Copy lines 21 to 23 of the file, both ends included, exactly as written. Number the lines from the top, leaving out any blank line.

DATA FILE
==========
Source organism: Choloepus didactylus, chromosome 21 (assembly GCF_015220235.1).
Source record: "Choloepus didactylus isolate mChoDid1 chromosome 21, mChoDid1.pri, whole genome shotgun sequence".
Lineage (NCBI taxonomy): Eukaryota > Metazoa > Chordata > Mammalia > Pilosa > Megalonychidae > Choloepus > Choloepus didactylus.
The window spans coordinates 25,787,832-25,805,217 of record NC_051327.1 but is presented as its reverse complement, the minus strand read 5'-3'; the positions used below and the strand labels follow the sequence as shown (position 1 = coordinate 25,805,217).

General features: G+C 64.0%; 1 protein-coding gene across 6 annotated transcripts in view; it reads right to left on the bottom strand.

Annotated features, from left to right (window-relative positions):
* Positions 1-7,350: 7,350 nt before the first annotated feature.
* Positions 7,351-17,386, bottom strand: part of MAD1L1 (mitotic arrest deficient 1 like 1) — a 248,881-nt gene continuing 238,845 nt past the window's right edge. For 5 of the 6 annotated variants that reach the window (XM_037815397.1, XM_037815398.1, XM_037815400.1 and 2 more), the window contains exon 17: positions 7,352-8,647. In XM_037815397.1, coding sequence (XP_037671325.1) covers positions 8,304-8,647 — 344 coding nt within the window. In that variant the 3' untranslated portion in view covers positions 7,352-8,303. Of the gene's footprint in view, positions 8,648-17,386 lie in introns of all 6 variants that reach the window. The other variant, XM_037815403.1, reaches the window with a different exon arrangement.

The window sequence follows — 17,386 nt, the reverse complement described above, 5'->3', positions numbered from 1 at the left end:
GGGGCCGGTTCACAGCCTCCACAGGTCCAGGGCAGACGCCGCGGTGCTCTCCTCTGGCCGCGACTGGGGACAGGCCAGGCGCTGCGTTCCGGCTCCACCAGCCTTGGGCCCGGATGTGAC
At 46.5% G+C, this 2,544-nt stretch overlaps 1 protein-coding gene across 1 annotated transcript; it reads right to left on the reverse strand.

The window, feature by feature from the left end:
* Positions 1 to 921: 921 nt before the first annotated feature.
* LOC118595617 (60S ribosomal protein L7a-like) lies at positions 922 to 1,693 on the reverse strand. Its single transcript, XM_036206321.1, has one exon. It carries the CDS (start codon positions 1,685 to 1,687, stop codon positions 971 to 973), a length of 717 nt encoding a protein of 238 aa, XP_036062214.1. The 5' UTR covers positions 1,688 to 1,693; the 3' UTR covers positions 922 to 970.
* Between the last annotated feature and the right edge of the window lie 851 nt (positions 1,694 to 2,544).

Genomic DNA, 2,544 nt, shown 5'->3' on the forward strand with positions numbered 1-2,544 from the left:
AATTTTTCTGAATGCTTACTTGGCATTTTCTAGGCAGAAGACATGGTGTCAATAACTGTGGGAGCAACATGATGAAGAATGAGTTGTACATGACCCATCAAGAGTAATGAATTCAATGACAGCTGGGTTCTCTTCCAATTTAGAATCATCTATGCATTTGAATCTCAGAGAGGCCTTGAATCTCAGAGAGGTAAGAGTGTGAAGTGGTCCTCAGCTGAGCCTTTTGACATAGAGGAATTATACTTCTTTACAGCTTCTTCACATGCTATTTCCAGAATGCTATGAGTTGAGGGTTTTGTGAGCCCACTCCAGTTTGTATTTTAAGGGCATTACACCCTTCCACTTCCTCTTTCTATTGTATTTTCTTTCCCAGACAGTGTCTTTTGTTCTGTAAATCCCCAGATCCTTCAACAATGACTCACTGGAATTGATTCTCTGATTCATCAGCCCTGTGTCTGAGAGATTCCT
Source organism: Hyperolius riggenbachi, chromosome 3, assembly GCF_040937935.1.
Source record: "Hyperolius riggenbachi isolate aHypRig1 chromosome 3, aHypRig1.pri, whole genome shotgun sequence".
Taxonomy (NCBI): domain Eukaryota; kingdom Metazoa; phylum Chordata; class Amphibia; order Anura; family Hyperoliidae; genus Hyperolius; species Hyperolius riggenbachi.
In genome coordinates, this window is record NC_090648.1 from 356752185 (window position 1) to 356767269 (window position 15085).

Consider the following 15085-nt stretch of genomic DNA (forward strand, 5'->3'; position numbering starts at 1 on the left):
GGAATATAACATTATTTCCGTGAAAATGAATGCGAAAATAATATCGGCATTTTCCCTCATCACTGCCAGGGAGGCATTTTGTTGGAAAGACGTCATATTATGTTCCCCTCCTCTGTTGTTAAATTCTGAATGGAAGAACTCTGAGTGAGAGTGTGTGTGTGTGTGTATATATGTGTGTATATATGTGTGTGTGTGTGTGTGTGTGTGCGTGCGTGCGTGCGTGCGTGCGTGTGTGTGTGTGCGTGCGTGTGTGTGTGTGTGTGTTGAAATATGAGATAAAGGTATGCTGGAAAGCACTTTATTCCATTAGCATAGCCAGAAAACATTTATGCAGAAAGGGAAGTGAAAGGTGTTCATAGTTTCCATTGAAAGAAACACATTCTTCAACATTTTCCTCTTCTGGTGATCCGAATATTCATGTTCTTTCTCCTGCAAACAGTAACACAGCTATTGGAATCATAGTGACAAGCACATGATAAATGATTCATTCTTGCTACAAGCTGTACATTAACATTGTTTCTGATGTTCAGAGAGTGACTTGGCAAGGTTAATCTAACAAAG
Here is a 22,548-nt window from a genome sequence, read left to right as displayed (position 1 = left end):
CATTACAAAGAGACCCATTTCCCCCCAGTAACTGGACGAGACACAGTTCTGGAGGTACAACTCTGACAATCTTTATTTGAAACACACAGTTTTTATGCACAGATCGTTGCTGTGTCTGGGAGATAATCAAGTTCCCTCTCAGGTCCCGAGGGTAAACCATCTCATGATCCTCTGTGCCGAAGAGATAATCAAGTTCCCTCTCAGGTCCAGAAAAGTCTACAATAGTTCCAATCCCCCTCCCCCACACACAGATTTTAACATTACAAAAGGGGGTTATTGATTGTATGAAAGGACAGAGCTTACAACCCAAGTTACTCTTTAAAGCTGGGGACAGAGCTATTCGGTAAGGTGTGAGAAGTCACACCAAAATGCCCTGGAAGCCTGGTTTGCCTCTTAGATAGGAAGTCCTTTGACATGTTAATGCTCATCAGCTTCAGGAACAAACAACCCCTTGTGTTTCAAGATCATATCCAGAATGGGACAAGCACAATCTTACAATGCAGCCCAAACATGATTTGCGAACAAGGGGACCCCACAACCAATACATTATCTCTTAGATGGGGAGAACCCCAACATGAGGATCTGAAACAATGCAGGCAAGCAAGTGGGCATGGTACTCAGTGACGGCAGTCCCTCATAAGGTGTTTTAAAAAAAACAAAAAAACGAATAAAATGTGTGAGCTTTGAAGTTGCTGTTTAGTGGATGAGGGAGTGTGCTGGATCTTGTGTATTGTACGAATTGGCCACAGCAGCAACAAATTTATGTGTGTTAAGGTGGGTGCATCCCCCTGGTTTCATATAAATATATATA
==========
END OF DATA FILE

In genome coordinates, this window is record NC_090648.1 from 356752185 (window position 1) to 356767269 (window position 15085).

Consider the following 15085-nt stretch of genomic DNA (forward strand, 5'->3'; position numbering starts at 1 on the left):
GGAATATAACATTATTTCCGTGAAAATGAATGCGAAAATAATATCGGCATTTTCCCTCATCACTGCCAGGGAGGCATTTTGTTGGAAAGACGTCATATTATGTTCCCCTCCTCTGTTGTTAAATTCTGAATGGAAGAACTCTGAGTGAGAGTGTGTGTGTGTGTGTATATATGTGTGTATATATGTGTGTGTGTGTGTGTGTGTGTGCGTGCGTGCGTGCGTGCGTGCGTGTGTGTGTGTGCGTGCGTGTGTGTGTGTGTGTGTTGAAATATGAGATAAAGGTATGCTGGAAAGCACTTTATTCCATTAGCATAGCCAGAAAACATTTATGCAGAAAGGGAAGTGAAAGGTGTTCATAGTTTCCATTGAAAGAAACACATTCTTCAACATTTTCCTCTTCTGGTGATCCGAATATTCATGTTCTTTCTCCTGCAAACAGTAACACAGCTATTGGAATCATAGTGACAAGCACATGATAAATGATTCATTCTTGCTACAAGCTGTACATTAACATTGTTTCTGATGTTCAGAGAGTGACTTGGCAAGGTTAATCTAACAAAG